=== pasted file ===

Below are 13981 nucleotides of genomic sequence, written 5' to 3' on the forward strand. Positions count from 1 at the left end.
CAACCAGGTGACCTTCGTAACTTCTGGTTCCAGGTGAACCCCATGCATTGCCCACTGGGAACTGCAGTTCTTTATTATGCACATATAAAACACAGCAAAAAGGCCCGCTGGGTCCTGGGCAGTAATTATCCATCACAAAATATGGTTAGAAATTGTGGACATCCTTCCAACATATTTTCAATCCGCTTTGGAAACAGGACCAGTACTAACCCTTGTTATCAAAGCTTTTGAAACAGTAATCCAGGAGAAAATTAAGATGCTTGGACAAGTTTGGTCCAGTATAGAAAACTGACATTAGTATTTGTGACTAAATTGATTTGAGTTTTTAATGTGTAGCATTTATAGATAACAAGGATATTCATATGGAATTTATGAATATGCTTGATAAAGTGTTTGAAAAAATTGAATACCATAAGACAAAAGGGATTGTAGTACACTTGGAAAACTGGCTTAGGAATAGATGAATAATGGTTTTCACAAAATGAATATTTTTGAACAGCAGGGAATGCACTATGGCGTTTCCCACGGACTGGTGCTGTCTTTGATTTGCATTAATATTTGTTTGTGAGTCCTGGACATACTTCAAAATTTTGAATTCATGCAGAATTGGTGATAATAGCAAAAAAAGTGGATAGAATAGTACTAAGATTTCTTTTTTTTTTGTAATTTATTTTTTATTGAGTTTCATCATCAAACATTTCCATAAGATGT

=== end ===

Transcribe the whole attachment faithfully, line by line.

Below are 13981 nucleotides of genomic sequence, written 5' to 3' on the forward strand. Positions count from 1 at the left end.
CAACCAGGTGACCTTCGTAACTTCTGGTTCCAGGTGAACCCCATGCATTGCCCACTGGGAACTGCAGTTCTTTATTATGCACATATAAAACACAGCAAAAAGGCCCGCTGGGTCCTGGGCAGTAATTATCCATCACAAAATATGGTTAGAAATTGTGGACATCCTTCCAACATATTTTCAATCCGCTTTGGAAACAGGACCAGTACTAACCCTTGTTATCAAAGCTTTTGAAACAGTAATCCAGGAGAAAATTAAGATGCTTGGACAAGTTTGGTCCAGTATAGAAAACTGACATTAGTATTTGTGACTAAATTGATTTGAGTTTTTAATGTGTAGCATTTATAGATAACAAGGATATTCATATGGAATTTATGAATATGCTTGATAAAGTGTTTGAAAAAATTGAATACCATAAGACAAAAGGGATTGTAGTACACTTGGAAAACTGGCTTAGGAATAGATGAATAATGGTTTTCACAAAATGAATATTTTTGAACAGCAGGGAATGCACTATGGCGTTTCCCACGGACTGGTGCTGTCTTTGATTTGCATTAATATTTGTTTGTGAGTCCTGGACATACTTCAAAATTTTGAATTCATGCAGAATTGGTGATAATAGCAAAAAAAGTGGATAGAATAGTACTAAGATTTCTTTTTTTTTTGTAATTTATTTTTTATTGAGTTTCATCATCAAACATTTCCATAAGATGT